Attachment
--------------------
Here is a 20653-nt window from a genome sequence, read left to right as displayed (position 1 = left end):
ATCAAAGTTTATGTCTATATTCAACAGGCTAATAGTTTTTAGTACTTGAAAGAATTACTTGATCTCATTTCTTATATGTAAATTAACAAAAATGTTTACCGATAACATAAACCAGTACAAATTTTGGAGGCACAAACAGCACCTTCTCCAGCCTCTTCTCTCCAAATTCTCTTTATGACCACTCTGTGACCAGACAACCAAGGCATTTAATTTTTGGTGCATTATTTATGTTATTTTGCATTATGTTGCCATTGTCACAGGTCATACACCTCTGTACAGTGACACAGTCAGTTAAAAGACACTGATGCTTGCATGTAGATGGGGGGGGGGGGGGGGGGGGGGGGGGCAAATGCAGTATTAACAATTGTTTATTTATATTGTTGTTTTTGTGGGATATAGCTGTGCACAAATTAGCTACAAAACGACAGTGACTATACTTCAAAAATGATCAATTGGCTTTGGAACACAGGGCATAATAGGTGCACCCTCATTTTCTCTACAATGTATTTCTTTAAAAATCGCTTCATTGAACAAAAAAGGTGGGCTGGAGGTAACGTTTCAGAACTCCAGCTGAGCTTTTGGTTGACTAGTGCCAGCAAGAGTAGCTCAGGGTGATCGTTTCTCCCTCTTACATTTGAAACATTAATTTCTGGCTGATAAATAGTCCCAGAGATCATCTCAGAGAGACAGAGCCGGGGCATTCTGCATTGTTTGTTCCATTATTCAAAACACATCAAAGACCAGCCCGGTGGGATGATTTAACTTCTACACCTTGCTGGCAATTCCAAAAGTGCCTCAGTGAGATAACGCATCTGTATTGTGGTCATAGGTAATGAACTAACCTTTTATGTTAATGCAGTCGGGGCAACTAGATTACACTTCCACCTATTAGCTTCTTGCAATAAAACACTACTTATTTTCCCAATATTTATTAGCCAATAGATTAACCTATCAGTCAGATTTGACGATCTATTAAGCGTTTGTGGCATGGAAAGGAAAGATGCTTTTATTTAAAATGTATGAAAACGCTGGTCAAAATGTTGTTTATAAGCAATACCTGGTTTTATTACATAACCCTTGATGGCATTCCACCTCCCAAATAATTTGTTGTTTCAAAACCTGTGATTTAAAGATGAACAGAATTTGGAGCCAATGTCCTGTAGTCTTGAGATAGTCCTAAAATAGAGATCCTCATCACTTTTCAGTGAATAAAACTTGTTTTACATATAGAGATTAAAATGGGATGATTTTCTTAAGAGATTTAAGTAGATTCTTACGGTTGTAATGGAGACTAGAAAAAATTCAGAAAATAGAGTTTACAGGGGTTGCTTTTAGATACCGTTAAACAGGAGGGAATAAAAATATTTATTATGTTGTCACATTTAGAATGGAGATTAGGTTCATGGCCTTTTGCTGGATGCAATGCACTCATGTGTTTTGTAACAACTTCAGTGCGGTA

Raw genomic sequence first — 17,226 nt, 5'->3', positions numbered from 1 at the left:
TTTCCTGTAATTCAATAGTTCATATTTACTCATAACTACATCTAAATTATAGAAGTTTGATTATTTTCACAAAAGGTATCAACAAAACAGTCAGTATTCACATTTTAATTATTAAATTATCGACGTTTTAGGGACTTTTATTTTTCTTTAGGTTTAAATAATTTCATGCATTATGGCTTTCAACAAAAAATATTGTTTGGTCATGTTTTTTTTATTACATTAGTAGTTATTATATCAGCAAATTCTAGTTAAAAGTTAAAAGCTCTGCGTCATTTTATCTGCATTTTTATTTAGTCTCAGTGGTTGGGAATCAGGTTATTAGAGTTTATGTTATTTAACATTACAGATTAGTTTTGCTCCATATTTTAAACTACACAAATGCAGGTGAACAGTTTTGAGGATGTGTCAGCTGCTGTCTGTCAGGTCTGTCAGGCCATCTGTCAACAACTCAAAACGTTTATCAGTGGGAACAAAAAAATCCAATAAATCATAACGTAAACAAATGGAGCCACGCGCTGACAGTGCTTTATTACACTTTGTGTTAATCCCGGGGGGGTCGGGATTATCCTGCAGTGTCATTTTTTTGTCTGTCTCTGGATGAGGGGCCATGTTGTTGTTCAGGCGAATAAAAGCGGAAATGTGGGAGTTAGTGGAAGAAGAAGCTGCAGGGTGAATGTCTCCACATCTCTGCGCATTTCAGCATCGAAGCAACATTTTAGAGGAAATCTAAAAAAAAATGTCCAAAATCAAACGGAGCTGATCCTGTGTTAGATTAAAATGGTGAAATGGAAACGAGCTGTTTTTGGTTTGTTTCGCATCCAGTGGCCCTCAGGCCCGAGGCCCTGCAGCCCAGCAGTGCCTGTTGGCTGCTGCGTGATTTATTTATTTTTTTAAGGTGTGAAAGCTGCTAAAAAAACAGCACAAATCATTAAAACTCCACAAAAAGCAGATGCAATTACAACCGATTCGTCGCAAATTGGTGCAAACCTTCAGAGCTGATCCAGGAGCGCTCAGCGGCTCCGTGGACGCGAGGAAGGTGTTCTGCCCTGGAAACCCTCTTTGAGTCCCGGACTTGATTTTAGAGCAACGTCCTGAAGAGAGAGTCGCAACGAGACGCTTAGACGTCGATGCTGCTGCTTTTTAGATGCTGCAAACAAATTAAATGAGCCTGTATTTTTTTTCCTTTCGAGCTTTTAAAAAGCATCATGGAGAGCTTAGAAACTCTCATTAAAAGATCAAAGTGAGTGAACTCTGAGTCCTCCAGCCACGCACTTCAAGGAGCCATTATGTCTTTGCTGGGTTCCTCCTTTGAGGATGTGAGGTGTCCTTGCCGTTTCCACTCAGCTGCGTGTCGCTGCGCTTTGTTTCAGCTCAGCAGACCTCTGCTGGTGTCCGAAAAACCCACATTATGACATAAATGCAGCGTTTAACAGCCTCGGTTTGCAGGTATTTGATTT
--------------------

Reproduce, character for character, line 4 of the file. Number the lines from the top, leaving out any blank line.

TTTCCTGTAATTCAATAGTTCATATTTACTCATAACTACATCTAAATTATAGAAGTTTGATTATTTTCACAAAAGGTATCAACAAAACAGTCAGTATTCACATTTTAATTATTAAATTATCGACGTTTTAGGGACTTTTATTTTTCTTTAGGTTTAAATAATTTCATGCATTATGGCTTTCAACAAAAAATATTGTTTGGTCATGTTTTTTTTATTACATTAGTAGTTATTATATCAGCAAATTCTAGTTAAAAGTTAAAAGCTCTGCGTCATTTTATCTGCATTTTTATTTAGTCTCAGTGGTTGGGAATCAGGTTATTAGAGTTTATGTTATTTAACATTACAGATTAGTTTTGCTCCATATTTTAAACTACACAAATGCAGGTGAACAGTTTTGAGGATGTGTCAGCTGCTGTCTGTCAGGTCTGTCAGGCCATCTGTCAACAACTCAAAACGTTTATCAGTGGGAACAAAAAAATCCAATAAATCATAACGTAAACAAATGGAGCCACGCGCTGACAGTGCTTTATTACACTTTGTGTTAATCCCGGGGGGGTCGGGATTATCCTGCAGTGTCATTTTTTTGTCTGTCTCTGGATGAGGGGCCATGTTGTTGTTCAGGCGAATAAAAGCGGAAATGTGGGAGTTAGTGGAAGAAGAAGCTGCAGGGTGAATGTCTCCACATCTCTGCGCATTTCAGCATCGAAGCAACATTTTAGAGGAAATCTAAAAAAAAATGTCCAAAATCAAACGGAGCTGATCCTGTGTTAGATTAAAATGGTGAAATGGAAACGAGCTGTTTTTGGTTTGTTTCGCATCCAGTGGCCCTCAGGCCCGAGGCCCTGCAGCCCAGCAGTGCCTGTTGGCTGCTGCGTGATTTATTTATTTTTTTAAGGTGTGAAAGCTGCTAAAAAAACAGCACAAATCATTAAAACTCCACAAAAAGCAGATGCAATTACAACCGATTCGTCGCAAATTGGTGCAAACCTTCAGAGCTGATCCAGGAGCGCTCAGCGGCTCCGTGGACGCGAGGAAGGTGTTCTGCCCTGGAAACCCTCTTTGAGTCCCGGACTTGATTTTAGAGCAACGTCCTGAAGAGAGAGTCGCAACGAGACGCTTAGACGTCGATGCTGCTGCTTTTTAGATGCTGCAAACAAATTAAATGAGCCTGTATTTTTTTTCCTTTCGAGCTTTTAAAAAGCATCATGGAGAGCTTAGAAACTCTCATTAAAAGATCAAAGTGAGTGAACTCTGAGTCCTCCAGCCACGCACTTCAAGGAGCCATTATGTCTTTGCTGGGTTCCTCCTTTGAGGATGTGAGGTGTCCTTGCCGTTTCCACTCAGCTGCGTGTCGCTGCGCTTTGTTTCAGCTCAGCAGACCTCTGCTGGTGTCCGAAAAACCCACATTATGACATAAATGCAGCGTTTAACAGCCTCGGTTTGCAGGTATTTGATTT